My personal sense on the debate [over whether we need more scientists and technologists in government] is that actually what we need is more science in government – but that doesn’t equate to more scientists… What is actually missing is the capacity to generate and make sense of scientific advice within government…

Jack’s prescription for furthering responsible innovation is for a dialogue that bridges the division of labour he identifies:

I think a lot of it is about empowering the scientists themselves to be willing to have those conversations; to talk about what they’re doing and what their intentions are, what their motivations are for the work that’s happening in their laboratories and companies.

Empowering them to do so involves changing structures and incentives, new sorts of funding mechanisms for interdisciplinary work and collaboration, new ways to measure science. What do we consider to be excellent science?

Though such changes could help bring responsible innovation to universities – what about scientists and technologists working in the private sector?

It’s really hard. You can have open conversations with university scientists that are impossible to have in a corporate context. There are various possibilities for opening up corporate innovation activities.

You could – say if you were Facebook – rather than just hiring engineers to design your privacy settings, why not hire philosophers to advise on those things, hire women; maybe the gender balance of companies is a highly important part of the design process.

Thinking through all of these possibilities and opening up might lead to more responsible outcomes.

Are Hawking and Musk’s warnings, and the media coverage generated, helpful interventions?

I don’t think they are, no. They fall into a typical pattern in which technologies are sold as incredibly potent, hugely exciting, but also hugely dangerous – that’s the dynamic.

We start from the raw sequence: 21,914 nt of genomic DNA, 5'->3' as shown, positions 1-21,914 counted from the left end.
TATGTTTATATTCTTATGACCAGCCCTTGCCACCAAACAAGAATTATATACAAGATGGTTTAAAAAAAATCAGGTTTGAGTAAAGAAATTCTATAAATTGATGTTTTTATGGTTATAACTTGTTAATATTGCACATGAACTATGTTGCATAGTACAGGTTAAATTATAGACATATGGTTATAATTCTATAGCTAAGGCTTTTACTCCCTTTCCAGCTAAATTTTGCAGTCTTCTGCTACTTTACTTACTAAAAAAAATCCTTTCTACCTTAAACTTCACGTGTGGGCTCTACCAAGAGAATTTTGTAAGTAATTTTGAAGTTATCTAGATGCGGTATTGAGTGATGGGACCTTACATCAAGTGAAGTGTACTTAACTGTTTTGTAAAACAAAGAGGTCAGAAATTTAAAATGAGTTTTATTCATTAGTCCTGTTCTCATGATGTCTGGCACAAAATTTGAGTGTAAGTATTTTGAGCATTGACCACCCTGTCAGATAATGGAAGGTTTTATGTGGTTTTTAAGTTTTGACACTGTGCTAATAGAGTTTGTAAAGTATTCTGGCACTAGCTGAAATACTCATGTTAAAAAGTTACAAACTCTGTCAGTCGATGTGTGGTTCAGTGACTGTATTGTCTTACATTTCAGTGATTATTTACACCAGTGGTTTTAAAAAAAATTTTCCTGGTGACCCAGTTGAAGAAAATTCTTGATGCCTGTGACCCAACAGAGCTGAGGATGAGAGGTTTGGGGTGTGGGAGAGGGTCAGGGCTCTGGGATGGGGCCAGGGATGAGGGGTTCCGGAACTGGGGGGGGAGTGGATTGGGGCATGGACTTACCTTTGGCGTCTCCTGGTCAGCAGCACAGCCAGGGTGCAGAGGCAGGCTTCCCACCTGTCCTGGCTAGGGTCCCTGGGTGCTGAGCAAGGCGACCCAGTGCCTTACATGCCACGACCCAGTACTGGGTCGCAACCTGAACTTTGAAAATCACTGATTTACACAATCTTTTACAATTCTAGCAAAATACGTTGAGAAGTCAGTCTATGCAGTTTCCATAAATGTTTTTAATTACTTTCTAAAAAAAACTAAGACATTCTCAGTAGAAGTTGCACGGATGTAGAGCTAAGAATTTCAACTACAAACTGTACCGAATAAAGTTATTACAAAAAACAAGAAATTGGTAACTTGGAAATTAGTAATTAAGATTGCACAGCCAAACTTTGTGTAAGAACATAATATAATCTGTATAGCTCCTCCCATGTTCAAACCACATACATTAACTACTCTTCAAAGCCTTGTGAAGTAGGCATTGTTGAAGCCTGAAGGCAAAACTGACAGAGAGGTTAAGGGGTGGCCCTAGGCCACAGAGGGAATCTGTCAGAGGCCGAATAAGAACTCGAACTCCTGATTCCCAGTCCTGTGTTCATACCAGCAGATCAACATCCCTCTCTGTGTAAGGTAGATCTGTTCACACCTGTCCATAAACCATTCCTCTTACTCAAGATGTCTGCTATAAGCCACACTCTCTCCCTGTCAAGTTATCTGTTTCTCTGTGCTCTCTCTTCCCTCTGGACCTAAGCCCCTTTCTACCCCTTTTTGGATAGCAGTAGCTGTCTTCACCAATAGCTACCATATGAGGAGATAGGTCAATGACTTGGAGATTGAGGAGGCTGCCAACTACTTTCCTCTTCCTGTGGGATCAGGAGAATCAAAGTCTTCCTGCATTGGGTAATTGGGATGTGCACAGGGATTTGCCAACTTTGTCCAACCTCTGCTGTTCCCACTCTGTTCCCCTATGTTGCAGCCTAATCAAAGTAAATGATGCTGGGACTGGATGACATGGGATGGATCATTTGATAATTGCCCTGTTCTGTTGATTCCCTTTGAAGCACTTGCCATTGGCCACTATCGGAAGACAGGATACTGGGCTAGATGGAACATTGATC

There’s this nice phrase from a philosopher of technology called Alfred Nordmann – speculative ethics – which is the idea that when it comes to technology we speculate about the ethics; are they going to kill us all, are they going to save us all? Actually the effect of science and technology on our lives is far more mundane but far more profound.

People’s experience of artificial intelligence, of how AI is changing our lives, is through things like through Google maps, right? Not computers that are going to take over and shut down the human race, because that’s ridiculous and far-fetched.

Jack argues that while anticipating the implications of an emerging technology is important, so are those more mundane conversations about technology:

The idea that you can postpone technological threats means that you leapfrog debates that you need to have now about what science and technology are doing to us.

So it annoys me when the technologists themselves say we should talk about existential risk – no! Let’s talk about what’s happening now!

Jack identifies Ray Kurzweil as another rather problematic contributor to the science and technology debate:

[Kurzweil’s date for the singularity is] a manifestation of a deterministic worldview which I think is part of the problem, which suggests that science and technology will do things because they follow their own internal logic, and therefore we can take that logic to mean that by 2046 the human race will no longer exist.

The presumption of determinism is that we can do nothing about that. So it immediately takes you towards fatalism: who’s responsible? God knows. What can we do about it? Nothing. And we can either ban the technology completely, or just wait and deal with it when it happens.

That’s not our relationship with technology, nor should it be.

Lastly, Jack mentions (in response to a question) that his interest in technology and society is not driven by a particular belief, but that all voices need the right tools to be able to engage in debate:

My interest is (regardless of your particular interest) in your vision of the good life so that … we can have a discussion about how technology fits into that. So if you’re a Christian, you need the tools to be able to discuss how Christianity and technology interact.

I have very little to say about the religion and technology question except that I think religion is a an entirely legitimate voice to have in that debate, and that religious perspectives should be included.

With many thanks to Jack for his time.